If my seatmate on an airplane asks me what I do for a living, I tell the truth: I’m a mathematician. This generally triggers one of two responses. Either I’m told that I must be brilliant . . . or I hear about the person’s inability to balance a checkbook. The truth is, I’m not brilliant, just persistent, and I hate balancing my checkbook. Both responses, however, point to a fundamental misunderstanding about what mathematics is supposed to do and its current — and unfortunate — trajectory in American education.
Gene Wilhoit, the former Executive Director of the Council of Chief State School Officers who led the effort to create the Common Core, explains that until we have a more powerful curriculum design and more deep professional exchange about content, pedagogy, and student work going on in our schools the Common Core will not be implemented as it should be.
Little children are big news this week, as the White House holds a summit on early childhood education December 10. The President wants every four year old to go to preschool, but the new Congress is unlikely to foot that bill.
Since last year, more than 30 states have expanded access to preschool. But there’s still a lack of evidence about exactly what kinds of interventions are most effective in those crucial early years.
In New York City, an ambitious, $25 million dollar study is collecting evidence on the best way to raise outcomes for kids in poverty. Their hunch is that it may begin with math.
Nathan Dummitt teaches mathematics and statistics at Columbia Preparatory School in New York, NY. He teaches all four years and is interested in sharing low-threshold, high-ceiling activities with his students.
MARLOW, Okla. - The battle over Common Core in Oklahoma ended last week when Governor Fallin signed a bill that repealed the math and English academic standards. But is the war over? Some districts are saying they've invested too much into Common Core and are going to stick with it because it works.
As a number of states begin evaluating teachers' effectiveness based on changes in their students' test scores, academic research is raising more questions about such "value-added" models.
Jay Roth's insight:
Studies the bring VAM for teacher eval into question. One study "found that teachers’ one-year “effects” on student height were nearly as large as their effects upon reading and math." Correlation does not equal causation.
ATLANTA (AP) -- In the political uproar over Common Core, various myths are peddled as fact.Do the learning standards really mean the federal government is serving as a "national school board," as Sen.
WE NEVER have been convinced that opposition to the Common Core teaching standards was anything more than the result of a campaign by professional agitators to drum up anger toward anything that can be even remotely tied to the president. Still, we sympathized with the decision by more responsible legislators to authorize a tweaking of the standards, in hopes of allowing our state to focus on real problems with our schools. Think of it as giving candy to a hysterical 3-year-old in order to calm a temper tantrum.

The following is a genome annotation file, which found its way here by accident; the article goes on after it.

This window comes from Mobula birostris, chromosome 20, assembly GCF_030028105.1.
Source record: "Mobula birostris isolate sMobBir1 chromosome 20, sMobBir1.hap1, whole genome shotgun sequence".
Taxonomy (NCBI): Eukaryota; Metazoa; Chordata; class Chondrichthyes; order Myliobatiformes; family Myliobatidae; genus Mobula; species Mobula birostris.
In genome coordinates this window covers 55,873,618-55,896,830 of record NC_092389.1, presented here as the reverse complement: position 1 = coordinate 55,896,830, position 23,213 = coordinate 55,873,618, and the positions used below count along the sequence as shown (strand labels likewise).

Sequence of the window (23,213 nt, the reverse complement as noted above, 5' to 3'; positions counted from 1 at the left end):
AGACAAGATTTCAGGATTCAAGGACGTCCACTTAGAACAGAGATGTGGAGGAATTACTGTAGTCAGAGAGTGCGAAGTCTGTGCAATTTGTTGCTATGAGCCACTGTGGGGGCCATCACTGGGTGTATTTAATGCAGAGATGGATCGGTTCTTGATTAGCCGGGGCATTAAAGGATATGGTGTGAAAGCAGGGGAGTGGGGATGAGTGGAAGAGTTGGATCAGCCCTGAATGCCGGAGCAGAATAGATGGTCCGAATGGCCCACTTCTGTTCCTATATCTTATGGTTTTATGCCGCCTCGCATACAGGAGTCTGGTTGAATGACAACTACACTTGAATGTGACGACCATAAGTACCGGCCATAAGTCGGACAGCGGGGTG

Today as I was wading through my bookmarks I came across this resource which I have saved awhile ago. This is a chart featuring what its author called 21 things every 21st century teacher should do this year. This chart is created by Sean Junkins based on a blog post by Carl Hooker. I went through the ideas suggested here and thought of providing you with some good web tools to apply to some of these ideas. The tools I am sharing are based on posts I have published in this blog.
The National Education Association (NEA) and BetterLesson launch a new web site today, cc.betterlesson.com/mtp. The site, where teachers share what works in the classroom, features more than 3,000 classroom-ready lessons that are easily accessible and can be integrated into any curriculum.
"Over the three years Jordan Ellenberg was writing his book, he repeatedly encountered the same reaction to its subject. “I’d be at a party, and I’d tell someone what my book was about, and then I’d be like—‘Hey, where’d you go?’” What topic was so awful and off-putting as to make people flee at its mere mention? Math.
Ellenberg, a professor of mathematics at the University of Wisconsin, has now published thatbook, How Not To Be Wrong, and rather than putting people off, it will make its readers want to stick around. Ellenberg tells engaging, even exciting stories about how “the problems we think about every day—problems of politics, of medicine, of commerce, of theology—are shot through with mathematics.” Understanding the role of math in these issues, he writes, “gives you access to insights accessible by no other means.”
Knowledge of math, Ellenberg enthuses, is like “a pair of X-ray specs that reveal hidden structures underneath the messy and chaotic surface of the world,” like “an atomic-powered prosthesis that you attach to your common sense, vastly multiplying its reach and strength.”"
"Project based learning is a teaching learning methodology that has been widely praised for its efficacy in enhancing learning achievements.The premise underlying PBL revolves around getting students engaged in authentic learning events through the integration of mini-projects in class. These projects can be as short as one day and as long as a year. However, there is a difference between mere projects and project based learning. This table from Teachbytes provides a great illustration of the nuances between the two concepts."
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